We have previously proposed an intersection profile method for reconstructing four-dimensional (4-D) magnetic resonance imaging (MRI) consisting of one breathing cycle of the thoracoabdominal region. This method captures a set of temporal sequence images in a proper sagittal plane and sets of temporal sequence images in continuous coronal slices. The former set is used as a navigator slice and the latter sets are used as data slices. A 4-D MRI is reconstructed by synchronizing the respiratory pattern found in the navigator slice and the data slices. We propose a prospective method to reduce the acquisition time for data slices. During data slice acquisition, the synchronization process between the respiratory pattern found in the navigator slice and one data slice is monitored in real time. Data acquisition will be terminated and moved to the next data slice based on a threshold value. We used 14 data sets (seven patients with certain pulmonary disease and seven healthy volunteers) previously obtained for the original intersection profile method for a simulation using the proposed method to evaluate the time reduction and impact on image quality. Each of the data set was tested using three different threshold values and the acquisition time can be reduced up to 75%. Although the quantitative evaluation of image quality was slightly worse than that by the conventional method, the difference based on the visual inspection was subtle to human eyes.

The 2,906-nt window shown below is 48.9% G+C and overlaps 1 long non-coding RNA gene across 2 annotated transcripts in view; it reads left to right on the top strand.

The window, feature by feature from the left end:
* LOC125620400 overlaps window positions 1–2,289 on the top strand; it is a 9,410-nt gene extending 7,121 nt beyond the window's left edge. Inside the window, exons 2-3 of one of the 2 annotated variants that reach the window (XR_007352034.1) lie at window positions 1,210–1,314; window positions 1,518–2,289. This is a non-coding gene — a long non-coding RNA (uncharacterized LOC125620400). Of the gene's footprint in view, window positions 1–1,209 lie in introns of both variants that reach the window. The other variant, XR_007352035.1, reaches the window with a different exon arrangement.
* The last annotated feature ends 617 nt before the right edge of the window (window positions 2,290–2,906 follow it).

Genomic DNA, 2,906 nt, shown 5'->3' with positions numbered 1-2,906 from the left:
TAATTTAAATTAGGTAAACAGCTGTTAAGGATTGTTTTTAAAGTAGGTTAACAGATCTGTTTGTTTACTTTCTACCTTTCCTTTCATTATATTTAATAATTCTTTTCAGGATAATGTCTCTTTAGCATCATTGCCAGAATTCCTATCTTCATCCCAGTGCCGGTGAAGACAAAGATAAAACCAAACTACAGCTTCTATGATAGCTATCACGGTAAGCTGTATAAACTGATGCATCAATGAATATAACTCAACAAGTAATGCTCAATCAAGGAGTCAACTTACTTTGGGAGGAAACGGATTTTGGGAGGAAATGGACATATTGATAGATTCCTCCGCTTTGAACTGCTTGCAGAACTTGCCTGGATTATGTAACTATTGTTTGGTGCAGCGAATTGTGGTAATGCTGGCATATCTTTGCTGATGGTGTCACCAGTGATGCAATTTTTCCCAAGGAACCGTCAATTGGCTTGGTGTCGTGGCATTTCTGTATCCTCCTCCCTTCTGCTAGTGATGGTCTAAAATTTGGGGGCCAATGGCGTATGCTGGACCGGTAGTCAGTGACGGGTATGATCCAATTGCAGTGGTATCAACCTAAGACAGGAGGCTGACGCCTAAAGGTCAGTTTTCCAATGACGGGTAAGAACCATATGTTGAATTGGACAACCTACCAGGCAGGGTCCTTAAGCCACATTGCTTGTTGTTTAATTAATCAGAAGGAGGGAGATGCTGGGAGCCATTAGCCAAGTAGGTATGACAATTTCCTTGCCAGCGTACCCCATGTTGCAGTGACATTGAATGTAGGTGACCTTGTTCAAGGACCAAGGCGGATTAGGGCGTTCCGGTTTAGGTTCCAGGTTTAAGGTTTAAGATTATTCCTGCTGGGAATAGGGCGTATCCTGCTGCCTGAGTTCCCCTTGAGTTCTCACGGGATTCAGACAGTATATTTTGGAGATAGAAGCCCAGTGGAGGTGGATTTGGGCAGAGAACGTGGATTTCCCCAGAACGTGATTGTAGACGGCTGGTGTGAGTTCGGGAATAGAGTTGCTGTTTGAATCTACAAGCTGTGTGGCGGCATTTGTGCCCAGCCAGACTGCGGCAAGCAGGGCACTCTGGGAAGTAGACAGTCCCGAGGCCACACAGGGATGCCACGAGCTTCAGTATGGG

Proc. SPIE. 9413, Medical Imaging 2015: Image Processing
KEYWORDS: Magnetic resonance imaging, Lung, Medical imaging, Data acquisition, Gaussian filters, Computed tomography, Decision support systems, Chronic obstructive pulmonary disease, 3D image processing, Virtual colonoscopy
We have developed a method called intersection profile method to construct a 4D-MRI (3D+time) from time-series of 2D-MRI. The basic idea is to find the best matching of the intersection profile from the time series of 2D-MRI in sagittal plane (navigator slice) and time series of 2D-MRI in coronal plane (data slice). In this study, we use 4D-MRI to semiautomatically extract the right diaphragm motion of 16 subjects (8 healthy subjects and 8 COPD patients). The diaphragm motion is then evaluated quantitatively by calculating the displacement of each subjects and normalized it. We also generate phase-length map to view and locate paradoxical motion of the COPD patients. The quantitative results of the normalized displacement shows that COPD patients tend to have smaller displacement compared to healthy subjects. The average normalized displacement of total 8 COPD patients is 9.4mm and the average of normalized displacement of 8 healthy volunteers is 15.3mm. The generated phase-length maps show that not all of the COPD patients have paradoxical motion, however if it has paradoxical motion, the phase-length map is able to locate where does it occur.